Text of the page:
And if you often make comparisons like “Do you see how clean Bailey’s room is? You should keep your camera that way. ” Comparisons between two children are often counterproductive and cause the comparison of the child with the «golden child» simply to give up and refuse to try again.

Children also naturally want to please their parents. When you compare them, it increases your anxiety and stress levels and decreases you Self-esteem, especially when they begin to believe that their brother is better than them.

Instead of making comparisons, make sure you constantly point out the positive aspects of each child. For example, you can comment on how hard a child worked on a project and how carefully another child was when he created a card for a sick friend.

However, it might be a better idea to find a quiet time to share this information with them privately. Whether you do or not, the child who does not receive compliments will assume that you are happier with the other child and will forget the compliments you have paid in the past.

Resist the desire to adapt

Host a younger child or a child with special needs It can be frustrating for other brothers. If they constantly feel that they are not allowed to watch certain TV shows because their brother scares them or if they cannot eat certain foods because their brother has an allergy, they may begin to feel resentful.

When you can, try to resist the temptation to host one child over another. No matter how justified the accommodation is, she will always feel unfair to the other child.

Of course, there are times when you have no choice but to accommodate your child with special needs or the younger child. But when you do, take some time to explain to the other children why you made the decision. Then be willing to hear how I feel about it. Be empathetic and understanding, even if you can’t make a different decision.

He does the right things

One of the easiest ways to make sure you don’t show favoritism is to make sure things are right. In other words, at parties, make sure that each child has the same number of gifts to open and that you have spent about the same amount of money for each child. Even if you have to wrap some presents, it is important that one child does not have more gifts than the other.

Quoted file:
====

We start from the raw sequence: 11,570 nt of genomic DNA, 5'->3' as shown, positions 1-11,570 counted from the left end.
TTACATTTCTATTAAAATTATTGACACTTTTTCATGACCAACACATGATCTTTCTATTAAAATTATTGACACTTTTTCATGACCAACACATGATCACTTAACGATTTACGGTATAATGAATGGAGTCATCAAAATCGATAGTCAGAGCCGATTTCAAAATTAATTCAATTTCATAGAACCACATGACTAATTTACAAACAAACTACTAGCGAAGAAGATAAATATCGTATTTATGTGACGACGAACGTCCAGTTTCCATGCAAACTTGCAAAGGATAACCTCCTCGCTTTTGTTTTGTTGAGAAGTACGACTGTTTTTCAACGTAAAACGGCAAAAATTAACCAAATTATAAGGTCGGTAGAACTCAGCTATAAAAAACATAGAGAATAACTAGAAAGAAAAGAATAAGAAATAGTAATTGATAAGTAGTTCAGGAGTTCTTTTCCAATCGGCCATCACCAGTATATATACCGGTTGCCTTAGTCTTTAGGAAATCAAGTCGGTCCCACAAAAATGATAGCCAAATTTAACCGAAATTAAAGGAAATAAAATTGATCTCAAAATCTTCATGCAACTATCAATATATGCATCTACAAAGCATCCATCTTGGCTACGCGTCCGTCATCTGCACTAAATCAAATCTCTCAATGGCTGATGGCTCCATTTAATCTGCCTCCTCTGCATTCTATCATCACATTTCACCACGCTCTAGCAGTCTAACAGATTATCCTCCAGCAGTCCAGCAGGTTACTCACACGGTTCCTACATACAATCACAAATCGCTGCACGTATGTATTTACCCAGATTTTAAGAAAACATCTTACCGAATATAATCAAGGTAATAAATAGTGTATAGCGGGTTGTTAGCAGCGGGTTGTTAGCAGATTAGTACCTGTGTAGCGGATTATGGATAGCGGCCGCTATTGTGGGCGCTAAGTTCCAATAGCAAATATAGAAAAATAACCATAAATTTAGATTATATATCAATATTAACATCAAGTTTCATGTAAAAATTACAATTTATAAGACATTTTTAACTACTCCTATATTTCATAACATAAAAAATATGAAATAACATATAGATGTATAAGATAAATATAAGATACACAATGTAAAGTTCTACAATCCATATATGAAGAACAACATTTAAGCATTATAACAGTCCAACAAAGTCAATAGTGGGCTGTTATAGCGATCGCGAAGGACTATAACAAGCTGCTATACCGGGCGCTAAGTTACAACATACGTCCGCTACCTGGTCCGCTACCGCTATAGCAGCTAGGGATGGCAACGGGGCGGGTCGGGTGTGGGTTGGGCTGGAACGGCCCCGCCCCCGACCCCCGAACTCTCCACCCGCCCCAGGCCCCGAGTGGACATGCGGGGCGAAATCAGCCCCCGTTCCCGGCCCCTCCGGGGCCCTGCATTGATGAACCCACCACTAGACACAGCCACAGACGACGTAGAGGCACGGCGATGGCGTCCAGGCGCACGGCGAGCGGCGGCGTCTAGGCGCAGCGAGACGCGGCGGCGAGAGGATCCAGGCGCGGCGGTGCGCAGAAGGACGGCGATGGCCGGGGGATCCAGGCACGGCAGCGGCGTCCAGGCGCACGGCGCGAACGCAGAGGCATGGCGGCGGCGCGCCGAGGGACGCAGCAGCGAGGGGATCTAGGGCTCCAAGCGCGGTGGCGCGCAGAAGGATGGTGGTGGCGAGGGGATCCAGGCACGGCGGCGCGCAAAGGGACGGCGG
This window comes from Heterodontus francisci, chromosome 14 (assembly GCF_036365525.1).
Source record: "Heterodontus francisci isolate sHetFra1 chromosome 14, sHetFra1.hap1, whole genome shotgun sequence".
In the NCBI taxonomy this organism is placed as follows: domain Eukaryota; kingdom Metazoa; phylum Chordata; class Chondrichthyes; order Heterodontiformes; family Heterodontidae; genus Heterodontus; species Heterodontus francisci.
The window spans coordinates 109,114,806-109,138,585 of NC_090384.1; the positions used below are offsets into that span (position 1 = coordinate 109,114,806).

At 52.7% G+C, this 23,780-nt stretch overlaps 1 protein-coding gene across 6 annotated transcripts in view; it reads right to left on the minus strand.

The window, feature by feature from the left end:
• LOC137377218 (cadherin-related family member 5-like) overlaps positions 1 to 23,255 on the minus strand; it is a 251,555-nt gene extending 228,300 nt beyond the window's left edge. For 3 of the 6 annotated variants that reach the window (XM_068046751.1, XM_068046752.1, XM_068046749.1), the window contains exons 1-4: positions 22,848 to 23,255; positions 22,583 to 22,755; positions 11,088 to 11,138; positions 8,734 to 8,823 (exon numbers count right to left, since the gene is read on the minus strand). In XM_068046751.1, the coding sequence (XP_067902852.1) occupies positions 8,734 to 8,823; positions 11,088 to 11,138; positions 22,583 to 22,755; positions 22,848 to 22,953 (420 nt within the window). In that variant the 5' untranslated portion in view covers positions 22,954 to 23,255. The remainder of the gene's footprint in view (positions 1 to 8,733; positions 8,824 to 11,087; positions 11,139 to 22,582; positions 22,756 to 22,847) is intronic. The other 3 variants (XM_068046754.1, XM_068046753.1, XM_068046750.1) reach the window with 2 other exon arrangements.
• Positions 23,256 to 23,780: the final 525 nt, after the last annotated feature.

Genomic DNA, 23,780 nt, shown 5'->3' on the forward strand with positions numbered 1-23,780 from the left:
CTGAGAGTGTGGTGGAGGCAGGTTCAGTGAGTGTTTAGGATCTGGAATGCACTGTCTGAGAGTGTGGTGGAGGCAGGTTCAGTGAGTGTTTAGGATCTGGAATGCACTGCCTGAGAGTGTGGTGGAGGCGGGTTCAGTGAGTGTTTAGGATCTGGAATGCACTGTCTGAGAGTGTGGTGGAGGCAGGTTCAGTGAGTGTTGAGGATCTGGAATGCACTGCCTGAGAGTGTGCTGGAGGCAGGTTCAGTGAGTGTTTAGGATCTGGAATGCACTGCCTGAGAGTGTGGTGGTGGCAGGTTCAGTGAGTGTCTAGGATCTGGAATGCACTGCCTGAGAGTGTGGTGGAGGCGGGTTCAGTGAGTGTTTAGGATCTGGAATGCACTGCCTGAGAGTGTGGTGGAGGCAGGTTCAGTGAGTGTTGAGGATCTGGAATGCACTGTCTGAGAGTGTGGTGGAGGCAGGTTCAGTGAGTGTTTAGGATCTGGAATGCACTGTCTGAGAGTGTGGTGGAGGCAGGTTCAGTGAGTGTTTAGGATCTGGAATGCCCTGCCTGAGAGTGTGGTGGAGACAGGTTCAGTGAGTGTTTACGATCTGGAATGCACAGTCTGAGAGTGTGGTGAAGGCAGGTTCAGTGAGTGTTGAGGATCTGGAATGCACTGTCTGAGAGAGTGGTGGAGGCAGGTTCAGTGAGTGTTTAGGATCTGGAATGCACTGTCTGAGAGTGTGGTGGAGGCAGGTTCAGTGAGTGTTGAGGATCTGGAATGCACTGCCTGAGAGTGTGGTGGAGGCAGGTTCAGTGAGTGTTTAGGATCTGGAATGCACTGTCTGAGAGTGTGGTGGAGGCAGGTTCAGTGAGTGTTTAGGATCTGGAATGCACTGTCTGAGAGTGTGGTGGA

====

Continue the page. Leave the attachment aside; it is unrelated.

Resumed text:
Other ways to keep things right is to make sure the supplements you give your children are about the same. In other words, constantly picking up a toy for your youngest child when you’re outside, but doing nothing for other children may seem like playing your favorites, even if your other children are too old for toys. If you plan to buy a toy for the youngest child, try to buy something small for the other children as well.

A word from Verywell

When all is said and done, it is important to remember that your relationship with each child is like any other relationship. There may be ups and downs with many learning experiences for both of you.

By being proactive and recognizing what factors are at stake, you can avoid showing any kind of favoritism. And, although it is normal to value certain characteristics in each child, it is important that each child receives from you an endless source of love and unconditional support.